¶8 The right of Gamble, the state agent for the Milwaukee Mechanics Insurance Company, to accept policies for cancellation, was never questioned by the plaintiff and the defendant Victory Insurance Company at the trial. It might be true that more positive proof could have been made of this authority, but at no time in the trial was this right questioned. When all of the evidence is considered, there can be no question but that R. A. Gamble was a duly authorized agent of the Milwaukee Insurance Company, and was fully authorized to accept notices of cancellation.

¶9 It is the well-settled rule of law, where the policy of insurance provides that the insurance may be canceled at any time on the request of the insured, that the surrender of such policy with a request to the insurer or its authorized agent that it be terminated, operates ipso facto as a cancellation. See the case of Crown Point Iron Co. v. Aetna Insurance Co., 127 N.Y. 608, 614-616, 28 N.E. 653, 14 L.R.A. 147. In the case of Insurance Commissioner v. Peoples Fire Insurance Co., 68 N.H. 51, 44 A. 82, it was held that where the insurance contract entered into by the company provides that it may be terminated at the request of the insured, the reasonable construction of the insured's contractual right to terminate the policy is that he may do so by delivering it to an agent of the company with the request that it be canceled, or with notice that he surrenders it for cancellation, or with any direct manifestation of his purpose to terminate it at that time. In the case of Insurance Company of North America v. Detroit & Security Trust Company, 51 F.2d 155, it was held that communication to insured's brokers directing cancellation of policies was ineffective until transmitted to the Insurance Company, but was effective as to companies for which the brokers acted as general agents.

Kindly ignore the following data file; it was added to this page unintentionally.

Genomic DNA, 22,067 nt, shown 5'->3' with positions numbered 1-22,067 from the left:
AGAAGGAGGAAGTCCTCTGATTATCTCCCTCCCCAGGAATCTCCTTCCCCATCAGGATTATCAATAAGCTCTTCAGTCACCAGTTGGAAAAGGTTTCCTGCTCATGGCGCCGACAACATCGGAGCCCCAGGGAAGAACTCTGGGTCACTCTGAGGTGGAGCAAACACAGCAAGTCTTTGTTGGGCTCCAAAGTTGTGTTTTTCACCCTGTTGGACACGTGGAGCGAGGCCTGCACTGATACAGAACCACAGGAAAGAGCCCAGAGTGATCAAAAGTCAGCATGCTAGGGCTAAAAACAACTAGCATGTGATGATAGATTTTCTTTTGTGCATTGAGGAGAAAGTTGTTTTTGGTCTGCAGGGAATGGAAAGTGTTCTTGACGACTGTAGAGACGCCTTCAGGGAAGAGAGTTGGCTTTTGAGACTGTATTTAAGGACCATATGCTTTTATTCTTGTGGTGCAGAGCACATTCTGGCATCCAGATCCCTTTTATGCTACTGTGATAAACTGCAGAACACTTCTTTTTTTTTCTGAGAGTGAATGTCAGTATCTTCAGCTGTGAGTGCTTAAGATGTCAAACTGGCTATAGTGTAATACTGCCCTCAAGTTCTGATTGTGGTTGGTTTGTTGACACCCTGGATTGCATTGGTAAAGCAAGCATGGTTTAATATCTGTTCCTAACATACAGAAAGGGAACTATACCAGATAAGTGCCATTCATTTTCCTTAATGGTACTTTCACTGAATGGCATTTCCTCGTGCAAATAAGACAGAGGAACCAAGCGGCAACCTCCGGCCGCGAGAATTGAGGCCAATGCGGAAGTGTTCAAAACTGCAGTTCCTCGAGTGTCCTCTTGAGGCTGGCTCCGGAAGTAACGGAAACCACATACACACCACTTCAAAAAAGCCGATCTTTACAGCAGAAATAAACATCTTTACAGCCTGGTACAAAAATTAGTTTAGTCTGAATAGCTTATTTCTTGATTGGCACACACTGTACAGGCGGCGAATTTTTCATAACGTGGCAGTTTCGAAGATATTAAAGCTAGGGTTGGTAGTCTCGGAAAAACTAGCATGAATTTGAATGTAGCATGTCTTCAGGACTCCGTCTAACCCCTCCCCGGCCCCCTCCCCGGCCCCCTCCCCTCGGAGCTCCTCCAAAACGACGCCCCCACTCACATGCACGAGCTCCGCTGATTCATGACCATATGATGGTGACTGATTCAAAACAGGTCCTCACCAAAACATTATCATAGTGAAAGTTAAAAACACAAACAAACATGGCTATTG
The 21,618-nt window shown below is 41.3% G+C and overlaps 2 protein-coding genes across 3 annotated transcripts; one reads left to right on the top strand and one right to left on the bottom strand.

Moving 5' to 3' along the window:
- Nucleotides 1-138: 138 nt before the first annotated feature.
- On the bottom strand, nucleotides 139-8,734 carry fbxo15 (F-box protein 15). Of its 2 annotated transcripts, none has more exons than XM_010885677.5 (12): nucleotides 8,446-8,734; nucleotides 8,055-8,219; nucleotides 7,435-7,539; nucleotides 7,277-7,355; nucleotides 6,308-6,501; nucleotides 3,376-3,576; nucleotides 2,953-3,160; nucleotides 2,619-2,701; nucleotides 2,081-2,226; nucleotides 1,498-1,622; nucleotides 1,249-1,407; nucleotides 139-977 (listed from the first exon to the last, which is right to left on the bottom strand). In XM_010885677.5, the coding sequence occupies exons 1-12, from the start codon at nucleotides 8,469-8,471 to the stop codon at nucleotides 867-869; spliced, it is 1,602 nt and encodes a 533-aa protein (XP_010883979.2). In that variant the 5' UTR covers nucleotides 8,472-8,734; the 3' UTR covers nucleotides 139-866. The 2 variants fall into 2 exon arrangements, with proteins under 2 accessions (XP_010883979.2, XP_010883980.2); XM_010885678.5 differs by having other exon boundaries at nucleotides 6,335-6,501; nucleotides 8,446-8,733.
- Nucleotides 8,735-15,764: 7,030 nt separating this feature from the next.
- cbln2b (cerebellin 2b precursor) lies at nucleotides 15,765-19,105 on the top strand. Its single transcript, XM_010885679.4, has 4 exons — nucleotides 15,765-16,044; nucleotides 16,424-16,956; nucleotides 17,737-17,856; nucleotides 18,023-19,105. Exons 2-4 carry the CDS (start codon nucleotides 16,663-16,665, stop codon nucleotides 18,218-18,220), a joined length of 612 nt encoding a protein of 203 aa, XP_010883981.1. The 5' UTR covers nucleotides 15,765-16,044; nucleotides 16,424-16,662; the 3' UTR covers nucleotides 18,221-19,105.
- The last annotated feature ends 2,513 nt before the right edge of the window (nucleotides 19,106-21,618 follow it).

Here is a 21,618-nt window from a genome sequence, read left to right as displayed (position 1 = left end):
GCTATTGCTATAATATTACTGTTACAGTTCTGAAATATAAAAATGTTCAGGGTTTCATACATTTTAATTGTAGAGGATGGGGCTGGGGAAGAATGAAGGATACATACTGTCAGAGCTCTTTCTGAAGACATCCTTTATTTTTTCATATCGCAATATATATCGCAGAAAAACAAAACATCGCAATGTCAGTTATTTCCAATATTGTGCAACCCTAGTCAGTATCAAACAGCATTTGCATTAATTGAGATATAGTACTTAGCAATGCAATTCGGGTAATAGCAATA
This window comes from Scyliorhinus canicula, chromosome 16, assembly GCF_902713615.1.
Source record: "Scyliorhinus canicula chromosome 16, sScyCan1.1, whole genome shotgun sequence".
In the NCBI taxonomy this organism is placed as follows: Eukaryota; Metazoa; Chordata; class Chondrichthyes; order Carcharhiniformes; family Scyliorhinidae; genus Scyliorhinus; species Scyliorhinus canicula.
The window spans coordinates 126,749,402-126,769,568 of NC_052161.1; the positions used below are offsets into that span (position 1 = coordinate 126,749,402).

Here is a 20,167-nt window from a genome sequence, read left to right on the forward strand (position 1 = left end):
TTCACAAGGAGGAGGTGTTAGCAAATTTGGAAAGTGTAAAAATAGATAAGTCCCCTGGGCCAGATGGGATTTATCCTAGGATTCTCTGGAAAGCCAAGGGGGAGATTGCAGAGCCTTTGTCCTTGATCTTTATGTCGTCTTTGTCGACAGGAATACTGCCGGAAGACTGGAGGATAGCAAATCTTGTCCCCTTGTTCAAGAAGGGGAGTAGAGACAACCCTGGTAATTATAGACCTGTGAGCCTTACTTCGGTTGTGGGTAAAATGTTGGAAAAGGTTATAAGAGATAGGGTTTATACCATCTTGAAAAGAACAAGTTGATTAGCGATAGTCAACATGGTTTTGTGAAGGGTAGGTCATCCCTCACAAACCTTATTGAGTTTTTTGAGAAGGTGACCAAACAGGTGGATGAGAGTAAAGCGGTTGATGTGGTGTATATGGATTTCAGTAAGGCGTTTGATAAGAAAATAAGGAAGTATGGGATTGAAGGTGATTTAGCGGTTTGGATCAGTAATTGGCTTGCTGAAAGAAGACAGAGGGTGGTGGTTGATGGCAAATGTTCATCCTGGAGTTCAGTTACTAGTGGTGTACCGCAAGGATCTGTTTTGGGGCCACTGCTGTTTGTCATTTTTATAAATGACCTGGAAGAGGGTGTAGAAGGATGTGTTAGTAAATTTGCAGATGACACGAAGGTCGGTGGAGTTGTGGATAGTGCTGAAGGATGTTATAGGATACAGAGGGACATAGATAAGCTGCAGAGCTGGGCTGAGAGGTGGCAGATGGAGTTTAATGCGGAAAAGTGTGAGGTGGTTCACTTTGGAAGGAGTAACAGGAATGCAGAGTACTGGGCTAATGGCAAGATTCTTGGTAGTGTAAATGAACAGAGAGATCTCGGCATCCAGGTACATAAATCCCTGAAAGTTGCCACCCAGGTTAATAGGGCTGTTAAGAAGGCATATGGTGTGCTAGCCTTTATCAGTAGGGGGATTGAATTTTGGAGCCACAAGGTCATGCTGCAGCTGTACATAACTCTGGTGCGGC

¶10 In the case at bar, R. A. Gamble was more than a general agent or insurance solicitor; he was the state agent for the Milwaukee Insurance Company. Since there was no evidence in the record to show that R. A. Gamble was anything but a proper agent of the defendant Milwaukee Insurance Company to accept the notice of cancellation, there was no question of fact for the jury to pass on, and we think that the action of the trial court in taking the case away from the jury was proper.

¶11 The return of the unearned premium was not a condition precedent to the cancellation of the insurance policy. In a case where the insurer was trying to cancel a policy, that might be true, but that does not hold true when the insured is seeking to have the policy canceled. Parsons & Arbaugh v. Northwestern National Insurance Co., 133 Iowa 532, 110 N.W. 907; Gately-Haire Co. v. Niagara F. Insurance Co., 221 N.Y. 162, 116 N.E. 1015, Ann. Cas. 1918C, 115.

¶12 There is another hurdle that the plaintiff and Victory Insurance Company would have to take here before the Milwaukee Company could be held liable in this case. At the time that O. M. Redfield took the plaintiff's application for insurance with the Victory Company, he was told by the plaintiff that he wanted to cancel his insurance with the Milwaukee Company and take it with a company that had a local agency in Ardmore, and wanted to give Redfield the business. Redfield understood, and so testified, that the plaintiff was canceling the policy of insurance with the Milwaukee Company, and was taking the insurance with Redfield's company to take the place of the insurance with the Milwaukee Company; and, in addition to that, Redfield undertook the responsibility of seeing that the notice of cancellation was transmitted to the proper agent of the defendant Milwaukee Company, and if the same was not properly transmitted, it was the dereliction of the Victory Insurance Company's agent, Redfield, in not seeing that it was done. In the case of Insurance Company of the State of Pennsylvania v. Parks & Pollard, 180 N.Y.S. 143, on facts somewhat similar to the case at bar, it was held that where an insurer knew when it issued its policy that the original policy was still outstanding, and relied on the representations and agreement of the insured's agent that it would be surrendered as not wanted, it was liable on its policy of insurance as an original policy, and the company having the original policy would have an absolute defense to a suit against it on said policy.

¶13 The judgment of the trial court is hereby affirmed.